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2005 Year-End Artist Survey

Jan 01, 2006 Web Exclusive
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Paul Smith
Maximo Park

Top Ten Albums of 2005

1. Smog: A River Ain’t Too Much To Love - Bill Callaghan has been writing some of the best songs of recent times that concern the human condition. He adds a delicate touch and a warmth to his usual brutal truth-telling.

2. Arthur Russell: World Of Echo - This reissue sounds like a dream might, with moments of beautiful clarity woven into patches of abrasive electric cello. Fragments of Russell’s ache of a voice betray his romanticism and lyrical precision.

3. Pajo: Pajo - A wonderful guitar player cements his reputation as a softly compelling

4. Field Music: Field Music - Music this special doesn’t come along very often. Complicated pop songs combine with strings and personal confusion. Meticulously performed and conceived.

5. Sufjan Stevens: Illinois - Pick any of the songs on this record and it will stand alone as an impeccable vignette. Put them altogether and you get an occasionally overwhelming testament to one man’s unique and humane vision.

6. Electralane: Axes - Driven guitars and krautrock rhythms are added to a strangely orchestral quality to produce an addictive and attractive new direction for rock music.

7. Brian Eno: Another Day On Earth - His ambient works collide with his vocal musings on an album that drifts along in a gorgeous, melancholy, meditative state.

8. Iron & Wine: Woman King EP - Richly descriptive words and ghostly harmonies from Sam Beam, owner of the best musical beard since Garth Hudson. Intimate and absorbing songwriting.

9. Bonnie ‘Prince’ Billy and Matt Sweeney: Superwolf - Haunting and humorous beastly sketches from a master wordsmith and a spectral guitarist. Sometimes it roars and sometimes it rambles. A great journey.

10. Sun Kil Moon: Tiny Cities - I am grateful for any opportunity to hear Mark Kozelek’s mournful voice, and on this album of Modest Mouse covers, he transforms the words into his own. Very pretty guitar-playing, too. This guy is a heartbreaker.

What was the highlight of 2005 for either you personally or for the band?

Personally, I was blown away by seeing Les Demoiselles D’ Avignon by Picasso in real life at the MoMA in New York City on a blazing hot summer day. As a band, playing Glastonbury in front of a packed tent just after our album had come out. It felt like a pivotal moment for us in our own country.

What was the low point of 2005 for you?

Losing prized possessions and some dignity after a horrifically drunken night following a triumphant hometown gig.

What are your hopes and plans for 2006?

Recording another album that connects with people around the world, and then getting out on the road to play the songs in person.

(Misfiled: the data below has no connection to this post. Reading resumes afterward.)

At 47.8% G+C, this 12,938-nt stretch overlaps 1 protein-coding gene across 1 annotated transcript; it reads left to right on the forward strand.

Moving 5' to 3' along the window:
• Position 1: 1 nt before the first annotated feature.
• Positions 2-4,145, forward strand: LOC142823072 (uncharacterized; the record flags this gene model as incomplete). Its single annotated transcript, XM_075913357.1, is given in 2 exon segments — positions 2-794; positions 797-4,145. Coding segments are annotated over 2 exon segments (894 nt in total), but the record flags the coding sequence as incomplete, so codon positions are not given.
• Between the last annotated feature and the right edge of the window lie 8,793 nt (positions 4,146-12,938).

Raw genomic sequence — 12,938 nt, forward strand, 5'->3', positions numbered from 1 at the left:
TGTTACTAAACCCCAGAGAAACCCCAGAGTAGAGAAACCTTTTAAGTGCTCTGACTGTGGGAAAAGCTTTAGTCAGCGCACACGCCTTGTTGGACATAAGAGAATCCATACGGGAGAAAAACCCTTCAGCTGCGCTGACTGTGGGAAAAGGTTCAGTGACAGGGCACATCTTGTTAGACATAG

If you could drop a copy of one album in the mailbox of every American citizen, what album would it be?

The first Wu Tang Clan album.

Will the iPod, and its ability to combine all genres and its emphasis on individual songs, render the album format irrelevant?


With Kate Bush, Gang of Four, Ray Davies, Scott Walker, and others issuing new releases, what icon needs to return and make another album?

Joni Mitchell.

With the mainstream success of artists like Modest Mouse, Death Cab for Cutie, Bright Eyes, The White Stripes, and Franz Ferdinand, has the meaning of “indie rock” shifted? Has the term lost all meaning?

That term signifies a lifestyle choice now and has done for a number of years. Independent music will never lose its potency if its creators hold true to the term.

If you couldn’t be a musician, what other profession do you think that you’d enjoy and why?

I would love to paint and draw, and was teaching the subject before I was in the band. The perfect job us the one where you feel creative and fulfilled.

Do you feel more or less optimistic (about music, about your personal life, about the world in general) than you did a year ago?

More optimistic, personally, because our music has connected with people on some level, going a tiny way to justify my existence! The world in general seems to fluctuate between chaos and instability, as always.

Arcade Fire broke through in 2004. Clap Your Hands Say Yeah and Wolf Parade broke through in 2005. Who will be the “it-band” of 2006?

Field Music should be, but won’t be purely because they will never pander to what other people think is cool.

If you had/got to switch careers with another artist or band, who would it be and why?

Prince, so that I could possess that voice and that talent. Oh, and the moves. Especially the splits.

We are now over halfway through the ‘00 decade. What five albums stand out from the last five years as the best?

Life Without Buildings: Any Other City. This is the best, believe me.

What, in your opinion, is the most pressing problem that is affecting the world right now and if you had the power, what would you do to address that problem?

How can anyone pin it down?

Do you have any other thoughts about the current state of the world or the state of the music industry?

We seem to be surrounded by conflict. Too many barriers. Too many preconceptions.


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